2006 Eduard Hovy, Nancy Ide, Rada Mihalcea
2007 Gregory Grefenstette, Kathleen McKeown, Raymond Mooney
2008 Ido Dagan, Eva Hajičová, Alon Lavie, Kemal Oflazer
2009 Jill Burstein, Ken Church, Dekang Lin, Bernardo Magnini
2010 James Pustejovsky, Shuly Wintner
2011 Chris Manning, Diana McCarthy, Jun'ichi Tsujii, Hans Uszkoreit
2012 Srinivas Bangalore, John A. Carroll, Marie-Francine Moens, Salim Roukos
2013 Sophia Ananiadou, Walter Daelemans, Roberto Navigli, Michael Thelwall

See also[edit]

References[edit]

  1. ^ Arnetminer NLP category
  2. ^ a b Gelbukh, Alexander, ed. (2000). International Conference CICLing-2000: Conference on Intelligent Text Processing and Computational Linguistics (Proceedings). Mexico City, Mexico: Instituto Politécnico Nacional. ISBN 970-18-4206-5.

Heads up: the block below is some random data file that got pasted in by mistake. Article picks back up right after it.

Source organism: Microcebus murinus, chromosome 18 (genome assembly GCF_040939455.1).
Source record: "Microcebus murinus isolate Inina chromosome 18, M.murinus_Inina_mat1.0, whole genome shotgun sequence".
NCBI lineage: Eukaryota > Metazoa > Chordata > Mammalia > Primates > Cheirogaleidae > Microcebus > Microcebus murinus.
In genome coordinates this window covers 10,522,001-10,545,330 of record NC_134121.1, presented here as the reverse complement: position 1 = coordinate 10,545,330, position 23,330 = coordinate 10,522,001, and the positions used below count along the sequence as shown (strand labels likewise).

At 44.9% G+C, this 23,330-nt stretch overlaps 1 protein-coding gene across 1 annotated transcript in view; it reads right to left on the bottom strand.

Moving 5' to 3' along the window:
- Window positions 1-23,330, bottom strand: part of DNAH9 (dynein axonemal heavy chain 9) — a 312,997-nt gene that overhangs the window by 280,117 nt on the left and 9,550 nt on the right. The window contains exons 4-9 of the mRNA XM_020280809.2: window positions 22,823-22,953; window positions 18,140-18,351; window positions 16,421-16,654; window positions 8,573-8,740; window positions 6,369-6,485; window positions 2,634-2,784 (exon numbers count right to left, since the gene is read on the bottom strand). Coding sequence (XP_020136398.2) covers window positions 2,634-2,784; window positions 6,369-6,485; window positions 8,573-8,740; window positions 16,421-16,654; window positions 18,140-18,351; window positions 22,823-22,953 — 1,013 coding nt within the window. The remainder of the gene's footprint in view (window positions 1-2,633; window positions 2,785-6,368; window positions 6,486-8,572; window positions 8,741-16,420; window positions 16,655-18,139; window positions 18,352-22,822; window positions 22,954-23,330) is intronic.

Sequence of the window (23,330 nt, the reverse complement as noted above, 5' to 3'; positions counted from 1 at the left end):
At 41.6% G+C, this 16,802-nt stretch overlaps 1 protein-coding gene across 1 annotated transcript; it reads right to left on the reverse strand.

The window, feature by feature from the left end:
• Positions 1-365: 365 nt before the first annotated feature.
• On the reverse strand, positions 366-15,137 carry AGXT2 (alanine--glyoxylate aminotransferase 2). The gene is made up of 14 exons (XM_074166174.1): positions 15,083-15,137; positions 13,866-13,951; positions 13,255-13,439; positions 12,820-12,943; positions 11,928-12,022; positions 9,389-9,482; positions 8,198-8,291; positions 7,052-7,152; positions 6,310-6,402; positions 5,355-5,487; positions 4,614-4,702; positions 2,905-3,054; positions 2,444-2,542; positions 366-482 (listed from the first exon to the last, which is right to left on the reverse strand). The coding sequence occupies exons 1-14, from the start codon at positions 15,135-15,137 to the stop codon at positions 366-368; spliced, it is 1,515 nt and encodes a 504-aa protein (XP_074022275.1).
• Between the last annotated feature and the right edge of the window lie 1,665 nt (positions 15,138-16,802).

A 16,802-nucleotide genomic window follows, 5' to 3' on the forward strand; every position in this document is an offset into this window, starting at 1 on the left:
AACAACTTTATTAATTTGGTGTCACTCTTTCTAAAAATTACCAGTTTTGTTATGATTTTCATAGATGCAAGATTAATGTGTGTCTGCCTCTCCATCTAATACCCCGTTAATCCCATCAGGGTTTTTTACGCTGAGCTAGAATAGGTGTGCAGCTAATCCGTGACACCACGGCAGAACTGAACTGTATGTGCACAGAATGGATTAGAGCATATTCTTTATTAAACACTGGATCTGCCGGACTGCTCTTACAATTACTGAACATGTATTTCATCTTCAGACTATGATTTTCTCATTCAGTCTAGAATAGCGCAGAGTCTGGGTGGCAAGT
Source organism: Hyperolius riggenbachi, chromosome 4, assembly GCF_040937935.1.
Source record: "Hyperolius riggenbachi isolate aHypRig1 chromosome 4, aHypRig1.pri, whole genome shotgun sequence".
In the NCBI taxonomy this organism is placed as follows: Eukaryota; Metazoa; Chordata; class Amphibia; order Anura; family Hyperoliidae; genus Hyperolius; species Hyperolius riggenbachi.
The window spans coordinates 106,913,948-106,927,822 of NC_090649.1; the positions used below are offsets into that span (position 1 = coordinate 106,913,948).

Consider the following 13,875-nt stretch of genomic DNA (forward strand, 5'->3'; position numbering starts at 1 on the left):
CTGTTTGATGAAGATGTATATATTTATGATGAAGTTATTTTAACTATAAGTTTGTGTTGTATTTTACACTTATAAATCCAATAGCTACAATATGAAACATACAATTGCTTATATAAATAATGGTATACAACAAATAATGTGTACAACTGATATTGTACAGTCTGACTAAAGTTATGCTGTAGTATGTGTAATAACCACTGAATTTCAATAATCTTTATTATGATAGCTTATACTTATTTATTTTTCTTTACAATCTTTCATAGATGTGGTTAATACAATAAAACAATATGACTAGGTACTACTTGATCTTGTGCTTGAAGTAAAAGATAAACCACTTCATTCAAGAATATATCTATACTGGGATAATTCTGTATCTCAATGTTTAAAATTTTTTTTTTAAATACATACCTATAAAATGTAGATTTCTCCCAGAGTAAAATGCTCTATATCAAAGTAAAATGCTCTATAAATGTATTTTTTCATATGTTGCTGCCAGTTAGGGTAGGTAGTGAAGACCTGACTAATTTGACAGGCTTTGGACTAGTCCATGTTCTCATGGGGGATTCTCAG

3. ^ a b Gelbukh, Alexander, ed. (2009). Computational Linguistics and Intelligent Text Processing. Lecture Notes in Computer Science 5449. doi:10.1007/978-3-642-00382-0. ISBN 978-3-642-00381-3. 
  4. ^ a b Gelbukh, Alexander, ed. (2004). Computational Linguistics and Intelligent Text Processing. Lecture Notes in Computer Science 2945. doi:10.1007/b95558. ISBN 978-3-540-21006-1. 
  5. ^ a b Gelbukh, Alexander, ed. (2008). Computational Linguistics and Intelligent Text Processing. Lecture Notes in Computer Science 4919. doi:10.1007/978-3-540-78135-6. ISBN 978-3-540-78134-9. 
  6. ^ a b Gelbukh, Alexander, ed. (2010). Computational Linguistics and Intelligent Text Processing. Lecture Notes in Computer Science 6008. doi:10.1007/978-3-642-12116-6. ISBN 978-3-642-12115-9. 
  7. ^ a b Gelbukh, Alexander F, ed. (2011). Computational Linguistics and Intelligent Text Processing. Lecture Notes in Computer Science 6608. doi:10.1007/978-3-642-19400-9. ISBN 978-3-642-19399-6. 
  8. ^ a b Gelbukh, Alexander, ed. (2012). Computational Linguistics and Intelligent Text Processing. Lecture Notes in Computer Science 7181. doi:10.1007/978-3-642-28604-9. ISBN 978-3-642-28603-2.